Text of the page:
Travels with Charley: In Search of America
“(…) and neighbors came to visit, some neighbors we didn’t even know we had. I saw in their eyes something I was to see over and over in every part of the nation—a burning desire to go, to move, to get under way, anyplace, away from any Here.”
John Steinbeck ouvre son bal de la route américaine. Il n’a pas vraiment fait ce voyage avec Charley — il a probablement menti. Son récit n’est pas totalement une pièce de nonfiction, comme prétendue à l’origine. Inventer sa route, et alors ?
“They spoke quietly of how they wanted to go someday, to move about, free and unanchored, not toward something but away from something. (…) Nearly every American hungers to move.”
John va partir sur la route de ces américains. Qu’est-ce que l’Amérique, aujourd’hui, en 1960 ? Une chic chica, pour aller vite.
“A kind of second childhood falls on so many men. They trade their violence for the promise of a small increase of life span. In effects, the head of the house becomes the youngest child. And I have searched myself for this possibility with a kin of horror. For I have always lived violently, drunk hugely, eaten too much or not at all, slept around the clock or missed two nights of sleeping, worked too hard and too long in glory, or slobbed for a time in utter laziness. I’ve lifted, pulled, chopped, climbed, made love with joy and taken my hangovers as a consequence, not as a punishment. I did not want to surrender fierceness for a small gain in yardage.”
Tout voyage est merveilleux pot pourri. Travels with Charley n’échappe pas à la règle. Le New York Times Book Review, comme s’en glorifie la quatrième de couverture, est d’accord avec moi : ‘Pure delight, a pungent potpourri of places and people’.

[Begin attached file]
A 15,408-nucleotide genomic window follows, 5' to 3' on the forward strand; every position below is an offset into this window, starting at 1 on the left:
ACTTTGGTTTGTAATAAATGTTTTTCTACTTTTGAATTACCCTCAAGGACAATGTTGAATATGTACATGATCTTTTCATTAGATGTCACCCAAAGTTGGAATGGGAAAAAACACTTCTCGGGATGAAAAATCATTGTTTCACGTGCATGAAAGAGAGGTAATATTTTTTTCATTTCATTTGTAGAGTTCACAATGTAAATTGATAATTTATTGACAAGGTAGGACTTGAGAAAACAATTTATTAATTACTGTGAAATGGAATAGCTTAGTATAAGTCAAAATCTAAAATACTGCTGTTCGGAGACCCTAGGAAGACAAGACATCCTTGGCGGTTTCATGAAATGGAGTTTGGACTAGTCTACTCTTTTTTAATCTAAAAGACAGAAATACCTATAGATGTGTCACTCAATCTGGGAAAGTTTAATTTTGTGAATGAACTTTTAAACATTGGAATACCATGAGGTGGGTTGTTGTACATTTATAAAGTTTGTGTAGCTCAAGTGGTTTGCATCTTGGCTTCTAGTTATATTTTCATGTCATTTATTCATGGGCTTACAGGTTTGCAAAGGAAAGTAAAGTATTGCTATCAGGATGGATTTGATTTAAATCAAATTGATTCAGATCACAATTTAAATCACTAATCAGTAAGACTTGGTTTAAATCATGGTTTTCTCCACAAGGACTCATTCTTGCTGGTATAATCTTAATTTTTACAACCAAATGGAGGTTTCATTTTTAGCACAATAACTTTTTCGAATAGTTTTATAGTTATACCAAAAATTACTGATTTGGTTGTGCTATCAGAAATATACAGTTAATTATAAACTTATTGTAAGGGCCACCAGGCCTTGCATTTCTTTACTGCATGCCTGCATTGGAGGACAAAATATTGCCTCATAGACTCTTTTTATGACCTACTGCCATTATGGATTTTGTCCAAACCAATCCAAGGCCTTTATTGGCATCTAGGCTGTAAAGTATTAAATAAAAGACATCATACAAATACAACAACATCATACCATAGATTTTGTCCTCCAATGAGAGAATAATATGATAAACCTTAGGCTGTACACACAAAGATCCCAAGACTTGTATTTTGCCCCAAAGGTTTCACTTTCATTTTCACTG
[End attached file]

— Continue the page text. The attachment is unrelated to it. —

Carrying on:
Et John ne se limite pas à s’explorer lui-même dans cette Amérique ; par exemple, il lance d’hier des rappels aux dénicheurs de modes d’aujourd’hui — Prenons Instagram, prenons le Vintage.
“I can never get used to the thousands of antique shops along the roads, all bulging with authentic and attested trash from an earlier time. I believe the population of the thirteen colonies was less than four million souls, and every one of them must have been frantically turning out tables, chairs, china, glass, candle molds, and oddly shaped bits of iron, copper, and brass for future sale to twentieth-century tourists. There are enough antiques sale along the roads of New England alone to furnish the houses of a population of fifty million. If I were a good businessman, and cared a tittle for my unborn great grandchildren, which I do not, I would gather all the junk and the wrecked automobiles, comb the city dumps, and pile these gleanings in mountains and spray the whole thing with that stuff the Navy uses to mothball ships. At the end of a hundred years my descendants would be the antique kings of the world.”
De même, quelle surprise d’entendre parler d’Abercrombie and Fitch, qui, dans mon imagination, n’est autre qu’une marque à la mode qui fait jouir les adolescents.
“Some years ago at Abercrombie and Fitch I bought a cattle caller, an automobile horn manipulated by a lever with which nearly all cow emotions can me imitated…”
Mais où est Charli ? Charley ? Il est là, parfois. C’est un prétexte à ne pas rester complétement seul, ami fidèle en arrière plan. Souvent inutile.